Metastatic Cancer (Fact Sheet)

What is metastatic cancer?

Metastatic cancer is cancer that has spread from the place where it first started to another place in the body. A tumor formed by metastatic cancer cells is called a metastatic tumor or a metastasis. The process by which cancer cells spread to other parts of the body is also called metastasis.

Metastatic cancer has the same name and the same type of cancer cells as the original, or primary, cancer. For example, breast cancer that spreads to the lung and forms a metastatic tumor is metastatic breast cancer, not lung cancer.

Under a microscope, metastatic cancer cells generally look the same as cells of the original cancer. Moreover, metastatic cancer cells and cells of the original cancer usually have some molecular features in common, such as the expression of certain proteins or the presence of specific chromosome changes.

Although some types of metastatic cancer can be cured with current treatments, most cannot. Nevertheless, treatments are available for all patients with metastatic cancer. In general, the primary goal of these treatments is to control the growth of the cancer or to relieve symptoms caused by it. In some cases, metastatic cancer treatments may help prolong life. However, most people who die of cancer die of metastatic disease.

Can any type of cancer form a metastatic tumor?

Virtually all cancers, including cancers of the blood and the lymphatic system (leukemia, multiple myeloma, and lymphoma), can form metastatic tumors. Although rare, the metastasis of blood and lymphatic system cancers to the lung, heart, central nervous system, and other tissues has been reported.

Where does cancer spread?

The most common sites of cancer metastasis are, in alphabetical order, the bone, liver, and lung. Although most cancers have the ability to spread to many different parts of the body, they usually spread to one site more often than others. The following table shows the most common sites of metastasis, excluding the lymph nodes, for several types of cancer:


Cancer type
Main sites of metastasis*
Bladder
Bone, liver, lung
Breast
Bone, brain, liver, lung
Colorectal
Liver, lung, peritoneum
Kidney
Adrenal gland, bone, brain, liver, lung
Lung
Adrenal gland, bone, brain, liver, other lung
Melanoma
Bone, brain, liver, lung, skin/muscle
Ovary
Liver, lung, peritoneum
Pancreas
Liver, lung, peritoneum
Prostate
Adrenal gland, bone, liver, lung
Stomach
Liver, lung, peritoneum
Thyroid
Bone, liver, lung
Uterus
Bone, liver, lung, peritoneum, vagina
*In alphabetical order. Brain includes the neural tissue of the brain (parenchyma) and the leptomeninges (the two innermost membranes—arachnoid mater and pia mater—of the three membranes known as the meninges that surround the brain and spinal cord; the space between the arachnoid mater and the pia mater contains cerebrospinal fluid). Lung includes the main part of the lung (parenchyma) as well as the pleura (the membrane that covers the lungs and lines the chest cavity).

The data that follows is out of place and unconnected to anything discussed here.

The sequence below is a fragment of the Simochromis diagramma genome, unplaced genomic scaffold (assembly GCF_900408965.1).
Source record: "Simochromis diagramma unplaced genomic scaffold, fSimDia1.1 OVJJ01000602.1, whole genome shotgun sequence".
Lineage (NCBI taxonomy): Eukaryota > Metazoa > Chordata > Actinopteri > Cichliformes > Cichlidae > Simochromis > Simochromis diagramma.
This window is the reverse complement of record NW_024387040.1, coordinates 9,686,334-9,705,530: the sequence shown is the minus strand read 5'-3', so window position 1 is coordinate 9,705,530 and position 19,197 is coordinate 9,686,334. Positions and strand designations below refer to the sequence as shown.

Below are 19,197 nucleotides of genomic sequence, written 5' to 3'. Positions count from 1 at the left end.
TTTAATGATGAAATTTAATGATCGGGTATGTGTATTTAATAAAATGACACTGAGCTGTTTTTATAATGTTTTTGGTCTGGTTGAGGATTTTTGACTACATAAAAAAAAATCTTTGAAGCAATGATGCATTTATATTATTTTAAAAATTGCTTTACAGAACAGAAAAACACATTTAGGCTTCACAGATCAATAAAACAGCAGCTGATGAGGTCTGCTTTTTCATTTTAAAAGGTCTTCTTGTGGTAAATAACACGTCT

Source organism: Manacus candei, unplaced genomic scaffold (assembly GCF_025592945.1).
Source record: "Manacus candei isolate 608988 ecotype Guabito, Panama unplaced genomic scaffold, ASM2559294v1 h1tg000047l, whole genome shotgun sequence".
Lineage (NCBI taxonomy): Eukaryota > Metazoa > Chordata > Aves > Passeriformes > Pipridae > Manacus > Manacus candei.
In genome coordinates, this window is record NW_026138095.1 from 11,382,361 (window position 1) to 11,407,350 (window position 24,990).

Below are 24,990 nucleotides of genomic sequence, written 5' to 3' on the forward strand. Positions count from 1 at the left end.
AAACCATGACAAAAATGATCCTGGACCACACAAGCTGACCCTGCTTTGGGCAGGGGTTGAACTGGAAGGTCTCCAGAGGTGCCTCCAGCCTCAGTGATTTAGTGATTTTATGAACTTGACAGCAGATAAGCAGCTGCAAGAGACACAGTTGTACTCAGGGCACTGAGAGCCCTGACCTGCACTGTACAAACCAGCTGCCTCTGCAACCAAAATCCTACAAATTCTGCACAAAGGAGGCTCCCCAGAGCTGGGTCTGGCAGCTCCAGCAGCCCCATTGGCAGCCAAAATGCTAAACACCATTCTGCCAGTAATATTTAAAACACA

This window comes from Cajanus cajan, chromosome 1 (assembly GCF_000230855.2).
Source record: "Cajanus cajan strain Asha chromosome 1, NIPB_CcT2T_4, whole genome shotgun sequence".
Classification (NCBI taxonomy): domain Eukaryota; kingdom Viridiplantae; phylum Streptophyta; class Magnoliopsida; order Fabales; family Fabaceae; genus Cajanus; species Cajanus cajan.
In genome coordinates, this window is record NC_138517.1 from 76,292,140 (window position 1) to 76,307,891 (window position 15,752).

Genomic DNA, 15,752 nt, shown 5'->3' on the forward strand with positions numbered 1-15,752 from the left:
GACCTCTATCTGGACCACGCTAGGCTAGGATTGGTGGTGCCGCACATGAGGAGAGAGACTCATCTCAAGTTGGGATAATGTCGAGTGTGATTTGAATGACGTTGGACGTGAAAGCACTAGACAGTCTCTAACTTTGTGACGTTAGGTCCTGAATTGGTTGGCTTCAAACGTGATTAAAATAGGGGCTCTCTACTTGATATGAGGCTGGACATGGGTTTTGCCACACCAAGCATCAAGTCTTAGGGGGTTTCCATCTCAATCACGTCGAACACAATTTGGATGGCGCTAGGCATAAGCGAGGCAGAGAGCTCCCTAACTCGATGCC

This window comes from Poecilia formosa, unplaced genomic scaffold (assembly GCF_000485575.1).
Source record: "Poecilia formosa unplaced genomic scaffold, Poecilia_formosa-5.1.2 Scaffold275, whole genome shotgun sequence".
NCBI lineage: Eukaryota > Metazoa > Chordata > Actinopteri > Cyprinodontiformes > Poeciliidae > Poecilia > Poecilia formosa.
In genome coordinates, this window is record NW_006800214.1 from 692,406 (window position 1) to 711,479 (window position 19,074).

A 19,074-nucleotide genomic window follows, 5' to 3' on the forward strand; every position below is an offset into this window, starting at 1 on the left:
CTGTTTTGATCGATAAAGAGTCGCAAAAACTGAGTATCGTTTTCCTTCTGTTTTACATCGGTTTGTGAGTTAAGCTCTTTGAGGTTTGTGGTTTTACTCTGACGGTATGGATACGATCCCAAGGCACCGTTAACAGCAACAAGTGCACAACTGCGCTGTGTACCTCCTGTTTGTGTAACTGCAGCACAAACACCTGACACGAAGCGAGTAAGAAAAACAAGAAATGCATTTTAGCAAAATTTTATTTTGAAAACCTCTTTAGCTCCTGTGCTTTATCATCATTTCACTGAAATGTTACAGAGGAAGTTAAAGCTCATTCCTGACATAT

How does cancer spread?

Cancer cell metastasis usually involves the following steps:

Local invasion: Cancer cells invade nearby normal tissue.

Intravasation: Cancer cells invade and move through the walls of nearby lymph vessels or blood vessels.

Circulation: Cancer cells move through the lymphatic system and the bloodstream to other parts of the body.

Arrest and extravasation: Cancer cells arrest, or stop moving, in small blood vessels called capillaries at a distant location. They then invade the walls of the capillaries and migrate into the surrounding tissue (extravasation).

Proliferation: Cancer cells multiply at the distant location to form small tumors known as micrometastases.

Angiogenesis: Micrometastases stimulate the growth of new blood vessels to obtain a blood supply. A blood supply is needed to obtain the oxygen and nutrients necessary for continued tumor growth.

Because cancers of the lymphatic system or the blood system are already present inside lymph vessels, lymph nodes, or blood vessels, not all of these steps are needed for their metastasis. Also, the lymphatic system drains into the blood system at two locations in the neck.

The ability of a cancer cell to metastasize successfully depends on its individual properties; the properties of the noncancerous cells, including immune system cells, present at the original location; and the properties of the cells it encounters in the lymphatic system or the bloodstream and at the final destination in another part of the body. Not all cancer cells, by themselves, have the ability to metastasize. In addition, the noncancerous cells at the original location may be able to block cancer cell metastasis. Furthermore, successfully reaching another location in the body does not guarantee that a metastatic tumor will form. Metastatic cancer cells can lie dormant (not grow) at a distant site for many years before they begin to grow again, if at all. 

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